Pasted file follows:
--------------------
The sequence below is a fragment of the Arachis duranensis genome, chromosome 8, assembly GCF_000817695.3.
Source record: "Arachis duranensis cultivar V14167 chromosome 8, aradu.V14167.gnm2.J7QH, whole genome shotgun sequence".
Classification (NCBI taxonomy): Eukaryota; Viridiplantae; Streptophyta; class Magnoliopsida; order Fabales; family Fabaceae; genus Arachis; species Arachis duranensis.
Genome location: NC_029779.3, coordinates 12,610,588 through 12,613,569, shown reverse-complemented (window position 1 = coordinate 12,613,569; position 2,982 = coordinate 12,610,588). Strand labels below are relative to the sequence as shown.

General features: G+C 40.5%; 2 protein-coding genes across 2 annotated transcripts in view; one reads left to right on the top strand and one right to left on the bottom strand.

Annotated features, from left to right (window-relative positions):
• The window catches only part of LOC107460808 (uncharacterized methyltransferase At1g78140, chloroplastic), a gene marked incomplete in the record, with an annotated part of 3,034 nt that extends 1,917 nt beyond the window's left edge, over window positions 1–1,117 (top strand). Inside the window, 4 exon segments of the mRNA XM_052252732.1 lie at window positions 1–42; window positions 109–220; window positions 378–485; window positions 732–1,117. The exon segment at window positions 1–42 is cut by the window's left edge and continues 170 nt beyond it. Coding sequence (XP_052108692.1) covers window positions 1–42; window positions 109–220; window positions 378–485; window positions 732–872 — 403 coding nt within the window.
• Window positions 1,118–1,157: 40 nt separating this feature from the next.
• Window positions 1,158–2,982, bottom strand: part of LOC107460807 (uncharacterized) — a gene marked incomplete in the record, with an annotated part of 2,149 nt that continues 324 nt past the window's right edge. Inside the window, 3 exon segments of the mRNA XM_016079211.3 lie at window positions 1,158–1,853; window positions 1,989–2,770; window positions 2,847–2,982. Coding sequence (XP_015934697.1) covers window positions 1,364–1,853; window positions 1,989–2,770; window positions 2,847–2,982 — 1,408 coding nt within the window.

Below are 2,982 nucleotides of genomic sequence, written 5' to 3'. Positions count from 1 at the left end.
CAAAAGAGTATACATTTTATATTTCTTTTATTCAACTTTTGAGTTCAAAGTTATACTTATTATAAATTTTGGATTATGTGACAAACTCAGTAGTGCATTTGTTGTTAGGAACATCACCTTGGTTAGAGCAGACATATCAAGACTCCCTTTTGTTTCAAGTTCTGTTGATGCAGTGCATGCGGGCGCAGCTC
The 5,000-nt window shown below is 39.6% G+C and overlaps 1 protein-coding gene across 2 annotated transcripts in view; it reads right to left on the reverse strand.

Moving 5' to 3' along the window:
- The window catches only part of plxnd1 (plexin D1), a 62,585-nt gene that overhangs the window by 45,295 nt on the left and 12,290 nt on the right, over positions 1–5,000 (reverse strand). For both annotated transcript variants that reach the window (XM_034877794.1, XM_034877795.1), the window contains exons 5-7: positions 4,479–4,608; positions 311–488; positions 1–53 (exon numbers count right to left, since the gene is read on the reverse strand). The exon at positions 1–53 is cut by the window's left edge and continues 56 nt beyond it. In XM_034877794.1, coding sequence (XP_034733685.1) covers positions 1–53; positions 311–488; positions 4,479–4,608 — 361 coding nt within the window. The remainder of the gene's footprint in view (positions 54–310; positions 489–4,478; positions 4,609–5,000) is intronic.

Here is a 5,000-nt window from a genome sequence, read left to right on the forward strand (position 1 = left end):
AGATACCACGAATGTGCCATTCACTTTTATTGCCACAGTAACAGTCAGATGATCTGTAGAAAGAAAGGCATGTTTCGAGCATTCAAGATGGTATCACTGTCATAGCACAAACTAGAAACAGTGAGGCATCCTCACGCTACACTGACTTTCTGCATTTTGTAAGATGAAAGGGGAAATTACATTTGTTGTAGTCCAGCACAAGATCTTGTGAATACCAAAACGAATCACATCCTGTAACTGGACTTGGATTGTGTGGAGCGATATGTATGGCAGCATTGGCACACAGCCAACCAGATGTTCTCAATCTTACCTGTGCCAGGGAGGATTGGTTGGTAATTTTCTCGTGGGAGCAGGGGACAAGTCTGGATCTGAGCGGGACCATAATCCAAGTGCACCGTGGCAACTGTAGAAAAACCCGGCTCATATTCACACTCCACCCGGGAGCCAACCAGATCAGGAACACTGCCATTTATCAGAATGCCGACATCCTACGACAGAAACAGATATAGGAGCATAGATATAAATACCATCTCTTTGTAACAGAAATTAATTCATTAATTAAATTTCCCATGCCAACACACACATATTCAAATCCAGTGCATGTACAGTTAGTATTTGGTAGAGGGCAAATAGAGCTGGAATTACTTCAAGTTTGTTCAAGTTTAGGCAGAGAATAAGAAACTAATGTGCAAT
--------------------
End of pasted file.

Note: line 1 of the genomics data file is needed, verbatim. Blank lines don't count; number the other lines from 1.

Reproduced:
The sequence below is a fragment of the Arachis duranensis genome, chromosome 8, assembly GCF_000817695.3.